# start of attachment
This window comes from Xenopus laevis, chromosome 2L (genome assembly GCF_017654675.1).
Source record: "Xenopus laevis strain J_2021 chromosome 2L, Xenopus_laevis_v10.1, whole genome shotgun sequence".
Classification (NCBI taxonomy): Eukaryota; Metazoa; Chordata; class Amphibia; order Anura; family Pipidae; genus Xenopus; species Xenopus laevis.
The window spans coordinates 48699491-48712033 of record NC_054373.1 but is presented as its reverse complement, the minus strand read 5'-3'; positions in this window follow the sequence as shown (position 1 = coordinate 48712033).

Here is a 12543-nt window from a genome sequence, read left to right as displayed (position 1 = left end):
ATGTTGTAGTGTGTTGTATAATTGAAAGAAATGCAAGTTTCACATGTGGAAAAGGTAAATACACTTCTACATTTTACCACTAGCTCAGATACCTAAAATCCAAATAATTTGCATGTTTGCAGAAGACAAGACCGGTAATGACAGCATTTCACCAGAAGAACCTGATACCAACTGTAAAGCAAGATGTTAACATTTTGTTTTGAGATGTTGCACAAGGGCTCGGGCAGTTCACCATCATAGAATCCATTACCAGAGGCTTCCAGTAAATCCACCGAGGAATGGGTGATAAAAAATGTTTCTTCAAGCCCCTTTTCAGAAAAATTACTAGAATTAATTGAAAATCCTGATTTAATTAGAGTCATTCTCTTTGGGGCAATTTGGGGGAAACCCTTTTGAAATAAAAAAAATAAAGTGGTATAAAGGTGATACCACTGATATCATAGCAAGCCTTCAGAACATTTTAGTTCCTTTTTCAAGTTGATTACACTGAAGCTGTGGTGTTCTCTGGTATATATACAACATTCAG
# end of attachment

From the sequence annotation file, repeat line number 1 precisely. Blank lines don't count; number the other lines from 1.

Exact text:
This window comes from Xenopus laevis, chromosome 2L (genome assembly GCF_017654675.1).